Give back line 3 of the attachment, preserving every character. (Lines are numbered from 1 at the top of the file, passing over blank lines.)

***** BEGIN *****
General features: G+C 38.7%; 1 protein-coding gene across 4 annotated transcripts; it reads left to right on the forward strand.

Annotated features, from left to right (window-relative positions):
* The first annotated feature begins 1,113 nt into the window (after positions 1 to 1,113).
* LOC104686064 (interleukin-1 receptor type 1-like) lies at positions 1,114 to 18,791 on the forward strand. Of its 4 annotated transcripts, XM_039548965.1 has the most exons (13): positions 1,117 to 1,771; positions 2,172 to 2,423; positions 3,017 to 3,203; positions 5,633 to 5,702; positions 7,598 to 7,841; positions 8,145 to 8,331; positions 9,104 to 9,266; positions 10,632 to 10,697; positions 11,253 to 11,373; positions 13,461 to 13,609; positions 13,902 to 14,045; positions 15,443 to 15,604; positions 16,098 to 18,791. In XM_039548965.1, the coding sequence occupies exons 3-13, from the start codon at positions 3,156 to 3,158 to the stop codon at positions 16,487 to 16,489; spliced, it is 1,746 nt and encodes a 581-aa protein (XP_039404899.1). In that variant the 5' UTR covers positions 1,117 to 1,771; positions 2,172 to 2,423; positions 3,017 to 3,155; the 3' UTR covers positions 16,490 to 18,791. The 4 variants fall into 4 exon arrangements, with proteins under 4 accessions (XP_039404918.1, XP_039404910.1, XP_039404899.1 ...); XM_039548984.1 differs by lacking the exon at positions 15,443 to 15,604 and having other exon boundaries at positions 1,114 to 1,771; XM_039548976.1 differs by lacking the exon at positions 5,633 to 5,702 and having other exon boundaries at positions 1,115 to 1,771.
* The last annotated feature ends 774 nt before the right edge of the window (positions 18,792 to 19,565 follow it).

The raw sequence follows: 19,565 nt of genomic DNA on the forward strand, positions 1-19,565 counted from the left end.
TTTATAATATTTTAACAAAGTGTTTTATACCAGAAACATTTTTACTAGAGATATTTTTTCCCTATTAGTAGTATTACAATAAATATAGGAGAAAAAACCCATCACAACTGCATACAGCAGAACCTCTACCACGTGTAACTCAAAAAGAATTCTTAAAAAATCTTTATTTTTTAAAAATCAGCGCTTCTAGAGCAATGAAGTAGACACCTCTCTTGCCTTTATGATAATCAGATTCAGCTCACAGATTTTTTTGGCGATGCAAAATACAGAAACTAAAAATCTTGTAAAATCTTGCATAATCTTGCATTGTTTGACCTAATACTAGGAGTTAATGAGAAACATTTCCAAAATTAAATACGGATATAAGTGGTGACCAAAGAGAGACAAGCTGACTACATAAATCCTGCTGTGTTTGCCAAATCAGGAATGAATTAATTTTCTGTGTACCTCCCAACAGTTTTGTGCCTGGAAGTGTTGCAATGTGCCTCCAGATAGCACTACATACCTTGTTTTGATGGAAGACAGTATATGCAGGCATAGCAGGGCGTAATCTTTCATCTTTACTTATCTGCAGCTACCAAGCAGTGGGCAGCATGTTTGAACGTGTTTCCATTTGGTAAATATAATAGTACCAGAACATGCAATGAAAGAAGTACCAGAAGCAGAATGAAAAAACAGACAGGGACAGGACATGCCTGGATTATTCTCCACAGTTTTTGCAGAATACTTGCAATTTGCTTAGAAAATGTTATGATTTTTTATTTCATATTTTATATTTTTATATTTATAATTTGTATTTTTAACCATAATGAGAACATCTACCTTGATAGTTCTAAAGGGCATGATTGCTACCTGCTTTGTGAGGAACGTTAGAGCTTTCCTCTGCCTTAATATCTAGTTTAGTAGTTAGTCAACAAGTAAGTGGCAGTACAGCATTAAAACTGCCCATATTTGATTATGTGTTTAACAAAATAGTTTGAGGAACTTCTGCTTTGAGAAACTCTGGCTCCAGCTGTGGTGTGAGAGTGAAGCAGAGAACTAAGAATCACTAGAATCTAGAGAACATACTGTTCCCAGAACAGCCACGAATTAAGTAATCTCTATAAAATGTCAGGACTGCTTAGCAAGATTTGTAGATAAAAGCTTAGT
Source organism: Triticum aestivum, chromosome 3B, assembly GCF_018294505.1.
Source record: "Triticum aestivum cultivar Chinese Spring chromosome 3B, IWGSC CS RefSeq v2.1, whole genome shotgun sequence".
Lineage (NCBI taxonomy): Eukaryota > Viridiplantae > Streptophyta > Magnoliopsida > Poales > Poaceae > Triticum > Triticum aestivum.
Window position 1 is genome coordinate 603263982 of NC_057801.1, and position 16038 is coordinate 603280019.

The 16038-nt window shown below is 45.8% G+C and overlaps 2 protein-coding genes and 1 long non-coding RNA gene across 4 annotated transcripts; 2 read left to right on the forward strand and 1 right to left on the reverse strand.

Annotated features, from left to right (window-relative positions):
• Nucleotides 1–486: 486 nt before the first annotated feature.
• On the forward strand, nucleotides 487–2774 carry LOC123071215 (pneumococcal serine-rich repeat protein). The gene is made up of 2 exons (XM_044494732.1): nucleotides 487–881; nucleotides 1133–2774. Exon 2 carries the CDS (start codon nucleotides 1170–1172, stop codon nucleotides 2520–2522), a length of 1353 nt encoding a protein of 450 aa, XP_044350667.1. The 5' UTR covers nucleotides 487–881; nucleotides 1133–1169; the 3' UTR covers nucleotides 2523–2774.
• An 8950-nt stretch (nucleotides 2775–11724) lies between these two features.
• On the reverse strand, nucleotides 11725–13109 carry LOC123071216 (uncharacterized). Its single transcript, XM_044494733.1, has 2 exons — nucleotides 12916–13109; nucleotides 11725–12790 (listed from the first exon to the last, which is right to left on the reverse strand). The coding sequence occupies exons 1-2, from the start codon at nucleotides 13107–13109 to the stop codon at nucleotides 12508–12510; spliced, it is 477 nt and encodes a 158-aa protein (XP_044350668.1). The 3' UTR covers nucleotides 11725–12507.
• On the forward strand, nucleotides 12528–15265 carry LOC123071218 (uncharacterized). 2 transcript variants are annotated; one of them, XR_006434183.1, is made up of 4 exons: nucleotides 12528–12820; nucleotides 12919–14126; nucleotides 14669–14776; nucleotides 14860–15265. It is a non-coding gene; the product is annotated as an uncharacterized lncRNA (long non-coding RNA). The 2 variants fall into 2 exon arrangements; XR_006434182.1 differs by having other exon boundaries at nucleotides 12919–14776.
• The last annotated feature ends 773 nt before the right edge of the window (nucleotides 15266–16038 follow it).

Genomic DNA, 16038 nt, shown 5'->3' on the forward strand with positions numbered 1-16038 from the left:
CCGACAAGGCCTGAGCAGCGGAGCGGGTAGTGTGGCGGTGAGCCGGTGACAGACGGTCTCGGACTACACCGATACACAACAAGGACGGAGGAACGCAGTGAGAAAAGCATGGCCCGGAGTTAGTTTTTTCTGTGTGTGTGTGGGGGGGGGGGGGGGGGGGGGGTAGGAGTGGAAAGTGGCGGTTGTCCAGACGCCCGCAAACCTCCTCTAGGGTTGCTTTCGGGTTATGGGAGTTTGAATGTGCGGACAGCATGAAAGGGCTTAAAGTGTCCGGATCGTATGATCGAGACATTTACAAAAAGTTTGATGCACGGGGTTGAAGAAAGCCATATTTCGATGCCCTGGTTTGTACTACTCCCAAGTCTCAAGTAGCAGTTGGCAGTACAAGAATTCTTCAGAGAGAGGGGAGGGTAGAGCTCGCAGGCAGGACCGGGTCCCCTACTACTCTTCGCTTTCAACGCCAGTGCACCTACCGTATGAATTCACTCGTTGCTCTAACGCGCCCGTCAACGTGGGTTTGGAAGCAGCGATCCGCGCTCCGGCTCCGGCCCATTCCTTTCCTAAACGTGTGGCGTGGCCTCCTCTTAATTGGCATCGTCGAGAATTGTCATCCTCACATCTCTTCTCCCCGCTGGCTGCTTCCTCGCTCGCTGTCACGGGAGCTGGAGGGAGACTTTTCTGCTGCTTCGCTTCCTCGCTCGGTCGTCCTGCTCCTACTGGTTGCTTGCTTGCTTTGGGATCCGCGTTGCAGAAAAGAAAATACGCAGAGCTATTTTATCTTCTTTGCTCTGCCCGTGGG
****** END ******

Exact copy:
* The first annotated feature begins 1,113 nt into the window (after positions 1 to 1,113).